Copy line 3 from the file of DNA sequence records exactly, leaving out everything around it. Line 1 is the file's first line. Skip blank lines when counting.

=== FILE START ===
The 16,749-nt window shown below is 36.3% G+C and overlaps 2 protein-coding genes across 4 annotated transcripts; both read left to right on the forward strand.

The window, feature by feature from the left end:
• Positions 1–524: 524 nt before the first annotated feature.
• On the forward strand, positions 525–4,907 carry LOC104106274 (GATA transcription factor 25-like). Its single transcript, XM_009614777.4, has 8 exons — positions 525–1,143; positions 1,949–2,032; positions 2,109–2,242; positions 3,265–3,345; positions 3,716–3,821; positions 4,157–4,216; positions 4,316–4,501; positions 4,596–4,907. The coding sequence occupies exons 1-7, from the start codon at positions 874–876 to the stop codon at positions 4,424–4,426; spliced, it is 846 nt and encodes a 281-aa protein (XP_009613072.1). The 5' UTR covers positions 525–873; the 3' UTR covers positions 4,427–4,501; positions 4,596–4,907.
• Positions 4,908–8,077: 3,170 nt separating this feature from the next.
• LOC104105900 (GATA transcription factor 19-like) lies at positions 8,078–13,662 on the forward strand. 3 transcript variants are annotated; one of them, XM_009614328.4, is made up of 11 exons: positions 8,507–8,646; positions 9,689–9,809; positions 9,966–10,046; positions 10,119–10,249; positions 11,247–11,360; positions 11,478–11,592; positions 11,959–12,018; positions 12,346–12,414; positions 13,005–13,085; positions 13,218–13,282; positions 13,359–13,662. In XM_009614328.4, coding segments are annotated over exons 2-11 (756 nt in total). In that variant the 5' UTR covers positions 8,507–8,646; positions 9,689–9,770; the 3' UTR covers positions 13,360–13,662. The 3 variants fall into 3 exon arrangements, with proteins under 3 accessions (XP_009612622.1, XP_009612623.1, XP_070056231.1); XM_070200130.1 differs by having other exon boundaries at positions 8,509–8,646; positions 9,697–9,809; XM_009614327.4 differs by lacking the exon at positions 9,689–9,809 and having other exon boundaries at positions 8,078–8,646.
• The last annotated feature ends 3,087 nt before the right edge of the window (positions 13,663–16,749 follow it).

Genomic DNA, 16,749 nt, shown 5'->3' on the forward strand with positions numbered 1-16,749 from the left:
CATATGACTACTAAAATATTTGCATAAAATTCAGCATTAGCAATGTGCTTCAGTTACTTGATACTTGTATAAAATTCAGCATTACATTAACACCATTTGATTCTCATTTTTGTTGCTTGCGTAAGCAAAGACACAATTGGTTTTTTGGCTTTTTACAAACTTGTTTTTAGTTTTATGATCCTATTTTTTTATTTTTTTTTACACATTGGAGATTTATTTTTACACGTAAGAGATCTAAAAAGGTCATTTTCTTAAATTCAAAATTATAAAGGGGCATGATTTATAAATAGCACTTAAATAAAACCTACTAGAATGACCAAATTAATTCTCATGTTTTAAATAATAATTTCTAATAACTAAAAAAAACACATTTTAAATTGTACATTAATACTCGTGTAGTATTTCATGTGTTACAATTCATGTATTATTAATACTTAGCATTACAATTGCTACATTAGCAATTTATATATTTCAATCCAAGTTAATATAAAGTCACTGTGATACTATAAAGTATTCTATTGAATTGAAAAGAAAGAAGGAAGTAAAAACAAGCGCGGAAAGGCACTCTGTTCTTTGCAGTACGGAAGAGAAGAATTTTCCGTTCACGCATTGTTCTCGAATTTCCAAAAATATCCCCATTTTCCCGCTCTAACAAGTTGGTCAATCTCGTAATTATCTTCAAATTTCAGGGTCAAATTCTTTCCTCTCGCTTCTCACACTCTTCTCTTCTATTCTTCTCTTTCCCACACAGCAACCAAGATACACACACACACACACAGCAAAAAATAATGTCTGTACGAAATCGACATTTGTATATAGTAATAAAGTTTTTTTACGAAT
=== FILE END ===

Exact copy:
• Positions 1–524: 524 nt before the first annotated feature.